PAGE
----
Live From Training Camp With Washington's Team

Portis: "I Know I Got Good Football Left in Me"

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    NEWSLETTERS

    TK
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    Running back Clinton Portis made a surprise appearance in the Redskins' locker room Wednesday, knowing that he might never return to his professional home of the past seven years.

    "It's a time you take stuff for granted," the 29-year-old said. "It's a time you come to the realization that every game is precious."

    Portis, who has played just 13 games the past two seasons because of a concussion in 2009 and a torn groin this year.

    "You don't have forever and the last few years show you that," he said.

    Portis, just 77 yards of 10,000 career rushing yards and 648 shy of Hall of Famer John Riggins' franchise record, wants to remain with the Redskins but doesn't know what to expect.

    "That's out of my control," said Portis, who was averaging 4.2 yards per carry when he exited for good in Week 11, but is due to make $8.2 million in 2011. "That's up to the front office. If they want to keep me, of course they have first option. If they want me to let go, I'm OK with understanding the business side of this. It will be a bittersweet moment, but you gotta go on."

    Washington wraps up its season when the Redskins host the New York Giants on Sunday.

    Portis said that unlike many previous years, he worked diligently during the offseason to show new coach Mike Shanahan, who drafted him in Denver in 2002 and traded him to Washington in 2004, that he wanted to be part of the program.

    Despite Shanahan's underwhelming 6-9 debut, Portis said the coach is turning around an organization that he believed was on the edge of disaster, notably by refusing to give into the demands of former All-Pro defensive lineman Albert Haynesworth. The Redskins had made Haynesworth the NFL's richest defensive player in 2009, before his much-publicized spats with Shanahan over his position and conditioning.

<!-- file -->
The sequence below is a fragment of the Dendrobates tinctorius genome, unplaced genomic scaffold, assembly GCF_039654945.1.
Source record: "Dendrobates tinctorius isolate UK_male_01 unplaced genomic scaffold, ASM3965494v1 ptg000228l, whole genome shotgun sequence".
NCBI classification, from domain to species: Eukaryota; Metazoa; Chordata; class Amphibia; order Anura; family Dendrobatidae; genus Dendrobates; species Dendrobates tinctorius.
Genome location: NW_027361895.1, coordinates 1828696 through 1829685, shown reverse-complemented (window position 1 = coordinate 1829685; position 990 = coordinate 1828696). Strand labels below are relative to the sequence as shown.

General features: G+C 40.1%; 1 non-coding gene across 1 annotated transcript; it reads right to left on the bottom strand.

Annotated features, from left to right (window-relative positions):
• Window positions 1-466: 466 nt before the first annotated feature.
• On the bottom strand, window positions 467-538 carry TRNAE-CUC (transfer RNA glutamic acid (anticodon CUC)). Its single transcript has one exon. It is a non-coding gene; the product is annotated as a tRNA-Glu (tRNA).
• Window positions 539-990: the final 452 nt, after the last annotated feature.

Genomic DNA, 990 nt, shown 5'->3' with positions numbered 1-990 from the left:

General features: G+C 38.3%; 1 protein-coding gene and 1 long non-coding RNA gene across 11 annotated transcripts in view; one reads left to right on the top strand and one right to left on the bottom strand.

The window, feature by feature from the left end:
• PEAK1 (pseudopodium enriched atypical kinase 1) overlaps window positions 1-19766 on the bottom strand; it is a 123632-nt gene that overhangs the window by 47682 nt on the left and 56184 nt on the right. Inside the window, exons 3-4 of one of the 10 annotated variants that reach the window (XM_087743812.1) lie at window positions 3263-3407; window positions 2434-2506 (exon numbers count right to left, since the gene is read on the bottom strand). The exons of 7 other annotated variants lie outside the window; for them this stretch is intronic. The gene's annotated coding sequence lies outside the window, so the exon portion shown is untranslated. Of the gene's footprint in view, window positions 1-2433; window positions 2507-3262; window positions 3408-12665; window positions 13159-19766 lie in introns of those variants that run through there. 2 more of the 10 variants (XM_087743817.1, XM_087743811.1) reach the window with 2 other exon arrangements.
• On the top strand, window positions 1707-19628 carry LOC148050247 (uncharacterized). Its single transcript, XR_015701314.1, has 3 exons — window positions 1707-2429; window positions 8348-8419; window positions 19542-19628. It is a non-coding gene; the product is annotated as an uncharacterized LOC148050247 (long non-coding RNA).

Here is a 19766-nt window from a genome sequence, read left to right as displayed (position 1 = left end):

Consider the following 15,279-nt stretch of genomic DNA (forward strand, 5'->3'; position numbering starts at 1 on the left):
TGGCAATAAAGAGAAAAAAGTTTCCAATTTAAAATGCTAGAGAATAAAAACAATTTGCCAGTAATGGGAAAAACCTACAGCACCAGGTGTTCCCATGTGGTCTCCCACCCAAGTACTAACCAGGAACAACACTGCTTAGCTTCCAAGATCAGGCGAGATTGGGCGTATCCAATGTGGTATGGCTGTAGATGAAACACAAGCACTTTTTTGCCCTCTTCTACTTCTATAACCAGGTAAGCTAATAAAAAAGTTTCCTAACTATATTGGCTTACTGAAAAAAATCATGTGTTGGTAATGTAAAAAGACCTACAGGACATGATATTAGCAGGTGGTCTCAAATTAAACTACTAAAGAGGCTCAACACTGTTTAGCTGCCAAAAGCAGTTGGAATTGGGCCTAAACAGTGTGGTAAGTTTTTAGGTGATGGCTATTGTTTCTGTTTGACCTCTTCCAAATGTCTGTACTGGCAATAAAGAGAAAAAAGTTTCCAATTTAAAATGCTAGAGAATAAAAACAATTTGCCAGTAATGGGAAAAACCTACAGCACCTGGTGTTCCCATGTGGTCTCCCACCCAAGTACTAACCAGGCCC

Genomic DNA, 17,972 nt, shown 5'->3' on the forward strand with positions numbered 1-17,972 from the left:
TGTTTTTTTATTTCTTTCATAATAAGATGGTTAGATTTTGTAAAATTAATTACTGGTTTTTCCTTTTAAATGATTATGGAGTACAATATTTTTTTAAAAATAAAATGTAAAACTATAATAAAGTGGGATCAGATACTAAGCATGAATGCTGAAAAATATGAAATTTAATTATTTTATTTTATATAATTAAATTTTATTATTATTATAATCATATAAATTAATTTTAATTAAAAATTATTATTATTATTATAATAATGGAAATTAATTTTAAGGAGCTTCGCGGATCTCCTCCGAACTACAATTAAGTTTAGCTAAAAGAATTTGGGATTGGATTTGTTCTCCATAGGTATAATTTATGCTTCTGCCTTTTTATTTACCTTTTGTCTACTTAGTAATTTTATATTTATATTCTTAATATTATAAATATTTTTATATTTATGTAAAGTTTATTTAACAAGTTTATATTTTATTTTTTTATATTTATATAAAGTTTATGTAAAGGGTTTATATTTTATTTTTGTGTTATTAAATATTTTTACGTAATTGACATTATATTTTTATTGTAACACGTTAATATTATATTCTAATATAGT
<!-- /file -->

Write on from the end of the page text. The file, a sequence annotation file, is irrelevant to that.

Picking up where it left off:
Portis said the Redskins lost a lot of close games in which a play or two by Haynesworth could have made a difference. "When you go and sacrifice a guy such as an Albert Haynesworth to prove like, 'OK. This is my team, I'm in control,' sacrifice a guy you know can help you win -- it's get with the program or get out," Portis said.

    Ryan Torain, who's had his own injury issues but is four years younger than Portis and much cheaper, is emerging as Washington's No. 1 back, with 681 yards and 4.7 per carry. Not that Portis thinks he's done if Shanahan bids him adieu again.

    "I know I got good football left in me, being fresh, the last two years not having a lot of contact," Portis said. "The two injuries, the concussion and the groin, was just really fluke injuries. I don't think that's a wear and tear like, 'Oh, his body broke down.' I don't think I'll be just a contributor on any team.

    "I think a defensive coordinator will probably game plan (for me). I don't think you're gonna look and say, 'That's Portis. Don't worry 'bout him.'"